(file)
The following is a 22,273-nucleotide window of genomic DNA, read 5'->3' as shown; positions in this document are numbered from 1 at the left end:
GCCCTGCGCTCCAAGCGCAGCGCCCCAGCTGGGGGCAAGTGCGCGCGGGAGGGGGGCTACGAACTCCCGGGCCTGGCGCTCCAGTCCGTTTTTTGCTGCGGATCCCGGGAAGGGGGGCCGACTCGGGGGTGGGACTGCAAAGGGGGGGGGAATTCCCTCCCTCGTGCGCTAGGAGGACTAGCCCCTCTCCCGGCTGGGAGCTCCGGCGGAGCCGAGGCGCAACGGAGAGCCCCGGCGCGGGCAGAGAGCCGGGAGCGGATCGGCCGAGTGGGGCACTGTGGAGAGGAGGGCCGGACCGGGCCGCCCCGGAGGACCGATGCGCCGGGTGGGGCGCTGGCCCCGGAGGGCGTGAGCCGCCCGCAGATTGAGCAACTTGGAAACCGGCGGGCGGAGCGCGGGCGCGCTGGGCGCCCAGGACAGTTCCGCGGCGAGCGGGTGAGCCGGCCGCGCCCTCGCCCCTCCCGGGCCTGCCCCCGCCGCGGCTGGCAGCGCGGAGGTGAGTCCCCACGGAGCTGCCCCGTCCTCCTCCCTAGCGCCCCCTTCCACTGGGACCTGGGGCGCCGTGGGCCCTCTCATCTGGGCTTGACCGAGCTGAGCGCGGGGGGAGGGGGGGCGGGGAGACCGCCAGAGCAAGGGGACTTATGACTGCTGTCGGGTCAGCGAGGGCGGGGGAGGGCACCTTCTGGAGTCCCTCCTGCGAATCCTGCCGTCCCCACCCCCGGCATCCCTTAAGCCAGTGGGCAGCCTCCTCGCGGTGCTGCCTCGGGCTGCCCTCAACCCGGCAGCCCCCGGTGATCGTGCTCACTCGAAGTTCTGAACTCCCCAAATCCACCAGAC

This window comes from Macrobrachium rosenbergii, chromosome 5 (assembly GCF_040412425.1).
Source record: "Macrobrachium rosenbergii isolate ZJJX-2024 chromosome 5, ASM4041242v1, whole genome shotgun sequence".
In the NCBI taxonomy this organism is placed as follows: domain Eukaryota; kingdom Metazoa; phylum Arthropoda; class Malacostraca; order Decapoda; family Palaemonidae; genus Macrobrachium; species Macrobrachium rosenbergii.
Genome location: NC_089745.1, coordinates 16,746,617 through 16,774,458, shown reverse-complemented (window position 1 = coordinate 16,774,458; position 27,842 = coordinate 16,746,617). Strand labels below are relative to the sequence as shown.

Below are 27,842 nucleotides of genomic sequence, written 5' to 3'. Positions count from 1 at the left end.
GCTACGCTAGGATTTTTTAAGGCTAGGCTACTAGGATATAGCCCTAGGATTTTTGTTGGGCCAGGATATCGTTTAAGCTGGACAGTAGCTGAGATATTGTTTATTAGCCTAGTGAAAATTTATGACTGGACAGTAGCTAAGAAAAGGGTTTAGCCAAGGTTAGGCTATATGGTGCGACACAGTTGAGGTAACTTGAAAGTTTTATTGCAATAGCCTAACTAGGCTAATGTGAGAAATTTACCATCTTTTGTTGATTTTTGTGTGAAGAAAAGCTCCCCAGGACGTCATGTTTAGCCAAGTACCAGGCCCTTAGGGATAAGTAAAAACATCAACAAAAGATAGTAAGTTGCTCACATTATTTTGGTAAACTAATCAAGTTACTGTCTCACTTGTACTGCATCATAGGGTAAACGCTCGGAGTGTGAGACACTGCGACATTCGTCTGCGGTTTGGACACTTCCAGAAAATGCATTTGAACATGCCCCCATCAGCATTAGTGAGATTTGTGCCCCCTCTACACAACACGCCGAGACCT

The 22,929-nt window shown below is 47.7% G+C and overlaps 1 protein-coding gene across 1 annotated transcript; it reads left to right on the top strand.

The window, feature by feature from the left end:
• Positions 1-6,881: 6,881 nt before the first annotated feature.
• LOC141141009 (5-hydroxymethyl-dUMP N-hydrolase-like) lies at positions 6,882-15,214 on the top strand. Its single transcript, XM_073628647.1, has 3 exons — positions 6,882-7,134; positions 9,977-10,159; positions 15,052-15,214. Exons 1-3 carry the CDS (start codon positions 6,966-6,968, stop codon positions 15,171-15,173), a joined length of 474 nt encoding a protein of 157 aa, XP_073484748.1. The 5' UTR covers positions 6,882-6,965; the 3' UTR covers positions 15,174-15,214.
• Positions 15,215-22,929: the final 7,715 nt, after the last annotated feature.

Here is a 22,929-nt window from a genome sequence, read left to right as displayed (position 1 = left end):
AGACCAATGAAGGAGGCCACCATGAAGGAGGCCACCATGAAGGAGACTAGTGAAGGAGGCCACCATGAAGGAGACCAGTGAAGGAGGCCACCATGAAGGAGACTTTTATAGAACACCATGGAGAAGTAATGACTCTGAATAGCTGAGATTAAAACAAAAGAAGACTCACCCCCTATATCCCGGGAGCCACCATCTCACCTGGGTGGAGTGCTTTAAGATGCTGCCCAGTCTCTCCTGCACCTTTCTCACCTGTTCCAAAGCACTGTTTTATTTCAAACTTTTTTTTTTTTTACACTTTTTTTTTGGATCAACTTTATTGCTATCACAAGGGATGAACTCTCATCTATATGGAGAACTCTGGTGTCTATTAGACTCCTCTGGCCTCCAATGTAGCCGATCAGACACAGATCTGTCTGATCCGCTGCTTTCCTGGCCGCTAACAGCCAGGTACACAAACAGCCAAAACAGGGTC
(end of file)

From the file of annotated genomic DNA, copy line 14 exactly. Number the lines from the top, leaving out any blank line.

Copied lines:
Here is a 22,929-nt window from a genome sequence, read left to right as displayed (position 1 = left end):